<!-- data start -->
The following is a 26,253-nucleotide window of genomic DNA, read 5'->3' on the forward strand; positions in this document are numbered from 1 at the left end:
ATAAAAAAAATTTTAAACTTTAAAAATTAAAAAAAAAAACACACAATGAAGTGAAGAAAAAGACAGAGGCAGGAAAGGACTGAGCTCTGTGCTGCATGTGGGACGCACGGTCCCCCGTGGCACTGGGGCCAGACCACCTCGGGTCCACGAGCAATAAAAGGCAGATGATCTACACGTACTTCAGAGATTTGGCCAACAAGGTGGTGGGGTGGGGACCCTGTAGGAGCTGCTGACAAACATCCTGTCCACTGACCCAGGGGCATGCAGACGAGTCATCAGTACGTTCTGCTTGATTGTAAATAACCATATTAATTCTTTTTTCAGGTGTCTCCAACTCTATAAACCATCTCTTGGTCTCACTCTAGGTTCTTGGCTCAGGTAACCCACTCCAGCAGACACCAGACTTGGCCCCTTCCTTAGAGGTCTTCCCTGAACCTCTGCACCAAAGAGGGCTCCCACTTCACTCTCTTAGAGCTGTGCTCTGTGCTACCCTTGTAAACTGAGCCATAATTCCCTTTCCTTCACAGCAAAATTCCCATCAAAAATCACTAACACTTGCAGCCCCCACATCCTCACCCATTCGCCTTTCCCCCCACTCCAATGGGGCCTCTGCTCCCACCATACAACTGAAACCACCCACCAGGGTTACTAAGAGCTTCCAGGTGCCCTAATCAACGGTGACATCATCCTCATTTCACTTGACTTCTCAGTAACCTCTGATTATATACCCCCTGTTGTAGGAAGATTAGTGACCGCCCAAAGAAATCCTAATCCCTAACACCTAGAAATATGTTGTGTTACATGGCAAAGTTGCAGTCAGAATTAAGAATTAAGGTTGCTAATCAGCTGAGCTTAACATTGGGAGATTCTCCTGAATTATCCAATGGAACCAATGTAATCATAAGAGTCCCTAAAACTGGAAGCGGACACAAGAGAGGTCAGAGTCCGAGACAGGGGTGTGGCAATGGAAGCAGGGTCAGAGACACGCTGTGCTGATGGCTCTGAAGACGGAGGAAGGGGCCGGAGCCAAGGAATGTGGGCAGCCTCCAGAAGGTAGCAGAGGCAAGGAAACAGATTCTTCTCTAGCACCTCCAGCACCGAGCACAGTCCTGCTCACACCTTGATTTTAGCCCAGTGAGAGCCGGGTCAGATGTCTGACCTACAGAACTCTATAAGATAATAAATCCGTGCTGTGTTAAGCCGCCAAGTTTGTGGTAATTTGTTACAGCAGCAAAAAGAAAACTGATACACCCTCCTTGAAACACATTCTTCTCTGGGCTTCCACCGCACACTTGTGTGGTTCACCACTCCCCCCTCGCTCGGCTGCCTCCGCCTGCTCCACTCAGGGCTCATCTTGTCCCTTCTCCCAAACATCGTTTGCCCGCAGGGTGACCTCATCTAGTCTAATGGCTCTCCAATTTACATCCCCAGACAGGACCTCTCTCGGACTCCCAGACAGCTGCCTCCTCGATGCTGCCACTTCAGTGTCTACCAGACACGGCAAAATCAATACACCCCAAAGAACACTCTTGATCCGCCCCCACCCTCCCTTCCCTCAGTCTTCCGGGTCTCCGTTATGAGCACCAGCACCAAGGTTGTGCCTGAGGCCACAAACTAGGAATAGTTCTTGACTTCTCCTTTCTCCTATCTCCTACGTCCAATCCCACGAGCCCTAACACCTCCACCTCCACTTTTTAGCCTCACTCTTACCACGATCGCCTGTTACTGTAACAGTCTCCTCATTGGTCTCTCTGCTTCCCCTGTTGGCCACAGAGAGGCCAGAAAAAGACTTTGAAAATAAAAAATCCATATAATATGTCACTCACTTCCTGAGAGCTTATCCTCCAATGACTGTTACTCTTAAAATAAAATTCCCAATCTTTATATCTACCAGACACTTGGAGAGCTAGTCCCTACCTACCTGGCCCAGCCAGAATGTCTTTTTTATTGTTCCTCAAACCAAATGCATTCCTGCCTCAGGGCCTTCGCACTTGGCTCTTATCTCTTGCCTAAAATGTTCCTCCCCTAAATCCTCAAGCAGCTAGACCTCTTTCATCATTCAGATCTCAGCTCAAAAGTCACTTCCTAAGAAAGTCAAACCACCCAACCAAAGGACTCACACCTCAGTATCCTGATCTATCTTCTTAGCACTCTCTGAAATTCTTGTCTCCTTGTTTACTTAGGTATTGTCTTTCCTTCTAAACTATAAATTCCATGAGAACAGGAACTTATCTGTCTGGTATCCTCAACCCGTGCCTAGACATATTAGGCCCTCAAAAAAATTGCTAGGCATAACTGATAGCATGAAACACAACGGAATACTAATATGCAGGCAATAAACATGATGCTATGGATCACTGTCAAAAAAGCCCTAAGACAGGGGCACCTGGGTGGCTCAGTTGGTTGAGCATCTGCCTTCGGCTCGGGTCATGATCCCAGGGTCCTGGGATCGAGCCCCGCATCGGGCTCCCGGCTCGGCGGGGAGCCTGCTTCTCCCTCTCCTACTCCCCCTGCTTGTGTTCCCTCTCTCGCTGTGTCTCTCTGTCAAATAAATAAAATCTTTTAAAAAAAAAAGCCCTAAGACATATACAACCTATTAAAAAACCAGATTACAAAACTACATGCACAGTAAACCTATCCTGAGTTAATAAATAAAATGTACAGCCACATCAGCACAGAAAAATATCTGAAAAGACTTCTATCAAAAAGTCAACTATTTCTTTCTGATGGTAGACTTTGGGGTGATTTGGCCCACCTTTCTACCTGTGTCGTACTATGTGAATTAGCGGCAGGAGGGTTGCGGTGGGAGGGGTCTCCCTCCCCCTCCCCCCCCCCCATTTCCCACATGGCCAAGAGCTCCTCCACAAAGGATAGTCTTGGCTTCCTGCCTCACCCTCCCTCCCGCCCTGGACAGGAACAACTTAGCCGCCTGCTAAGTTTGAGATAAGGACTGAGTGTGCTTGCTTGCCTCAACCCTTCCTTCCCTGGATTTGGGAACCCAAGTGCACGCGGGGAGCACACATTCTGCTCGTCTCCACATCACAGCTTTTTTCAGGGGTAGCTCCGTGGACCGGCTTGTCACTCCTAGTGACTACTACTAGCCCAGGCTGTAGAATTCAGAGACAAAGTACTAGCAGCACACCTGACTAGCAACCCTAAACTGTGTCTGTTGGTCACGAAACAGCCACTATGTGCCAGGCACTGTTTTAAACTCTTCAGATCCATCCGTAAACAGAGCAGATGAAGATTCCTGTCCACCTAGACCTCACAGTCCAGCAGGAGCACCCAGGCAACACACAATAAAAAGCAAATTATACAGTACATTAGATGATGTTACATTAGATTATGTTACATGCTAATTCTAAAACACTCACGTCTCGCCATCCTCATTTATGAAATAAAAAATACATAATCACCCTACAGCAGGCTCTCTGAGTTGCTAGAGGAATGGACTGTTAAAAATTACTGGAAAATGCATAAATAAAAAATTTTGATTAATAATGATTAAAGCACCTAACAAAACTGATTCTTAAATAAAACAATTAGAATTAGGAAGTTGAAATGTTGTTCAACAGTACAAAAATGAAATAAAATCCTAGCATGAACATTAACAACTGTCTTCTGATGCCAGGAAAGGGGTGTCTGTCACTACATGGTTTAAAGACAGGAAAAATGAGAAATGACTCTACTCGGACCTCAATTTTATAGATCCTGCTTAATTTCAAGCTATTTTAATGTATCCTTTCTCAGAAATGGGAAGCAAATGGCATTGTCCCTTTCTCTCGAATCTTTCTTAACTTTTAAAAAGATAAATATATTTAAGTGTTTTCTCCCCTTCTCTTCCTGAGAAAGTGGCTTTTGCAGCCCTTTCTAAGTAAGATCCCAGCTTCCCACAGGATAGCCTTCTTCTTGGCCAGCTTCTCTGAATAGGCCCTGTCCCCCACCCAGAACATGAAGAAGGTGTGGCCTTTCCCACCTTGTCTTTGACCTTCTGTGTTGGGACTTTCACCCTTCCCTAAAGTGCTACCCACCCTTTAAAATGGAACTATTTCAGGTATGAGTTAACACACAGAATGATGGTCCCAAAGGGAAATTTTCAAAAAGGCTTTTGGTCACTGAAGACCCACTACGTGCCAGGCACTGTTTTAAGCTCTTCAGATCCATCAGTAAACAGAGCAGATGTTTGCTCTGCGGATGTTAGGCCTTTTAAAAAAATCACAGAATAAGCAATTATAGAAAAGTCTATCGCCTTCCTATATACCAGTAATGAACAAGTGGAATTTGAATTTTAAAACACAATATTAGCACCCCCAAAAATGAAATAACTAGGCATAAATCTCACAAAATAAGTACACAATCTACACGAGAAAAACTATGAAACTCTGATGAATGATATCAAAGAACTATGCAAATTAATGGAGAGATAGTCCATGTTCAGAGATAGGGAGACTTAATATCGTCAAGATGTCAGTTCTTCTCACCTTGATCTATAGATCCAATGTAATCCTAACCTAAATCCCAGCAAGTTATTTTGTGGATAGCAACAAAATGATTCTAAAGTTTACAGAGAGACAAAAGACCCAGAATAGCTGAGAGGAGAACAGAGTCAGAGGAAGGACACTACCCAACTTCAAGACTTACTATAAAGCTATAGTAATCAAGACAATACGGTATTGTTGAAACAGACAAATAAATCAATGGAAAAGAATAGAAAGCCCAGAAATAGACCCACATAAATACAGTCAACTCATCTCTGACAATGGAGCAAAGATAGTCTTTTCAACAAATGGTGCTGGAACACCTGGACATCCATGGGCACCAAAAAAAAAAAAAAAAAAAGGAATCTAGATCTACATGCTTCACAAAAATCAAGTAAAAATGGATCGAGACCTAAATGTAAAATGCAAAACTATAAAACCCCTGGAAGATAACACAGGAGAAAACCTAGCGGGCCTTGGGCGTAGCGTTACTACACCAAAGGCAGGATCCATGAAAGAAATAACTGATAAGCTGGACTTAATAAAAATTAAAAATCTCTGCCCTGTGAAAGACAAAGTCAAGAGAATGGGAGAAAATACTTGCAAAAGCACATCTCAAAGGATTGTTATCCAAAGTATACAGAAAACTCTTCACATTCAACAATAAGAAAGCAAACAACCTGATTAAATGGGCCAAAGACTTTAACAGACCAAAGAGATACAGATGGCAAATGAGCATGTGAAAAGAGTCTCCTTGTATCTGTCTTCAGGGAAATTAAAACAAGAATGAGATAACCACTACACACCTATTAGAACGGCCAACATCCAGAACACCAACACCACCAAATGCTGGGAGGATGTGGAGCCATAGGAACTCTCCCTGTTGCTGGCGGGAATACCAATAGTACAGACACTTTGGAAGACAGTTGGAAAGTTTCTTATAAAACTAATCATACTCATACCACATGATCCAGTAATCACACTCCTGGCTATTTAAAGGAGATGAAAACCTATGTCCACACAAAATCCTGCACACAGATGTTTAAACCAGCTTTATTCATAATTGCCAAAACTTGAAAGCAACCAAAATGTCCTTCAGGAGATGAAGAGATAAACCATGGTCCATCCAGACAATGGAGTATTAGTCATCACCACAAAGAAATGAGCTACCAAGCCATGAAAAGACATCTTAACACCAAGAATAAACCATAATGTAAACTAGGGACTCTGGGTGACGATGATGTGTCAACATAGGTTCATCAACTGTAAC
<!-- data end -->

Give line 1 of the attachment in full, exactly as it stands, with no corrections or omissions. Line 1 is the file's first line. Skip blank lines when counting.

The following is a 26,253-nucleotide window of genomic DNA, read 5'->3' on the forward strand; positions in this document are numbered from 1 at the left end: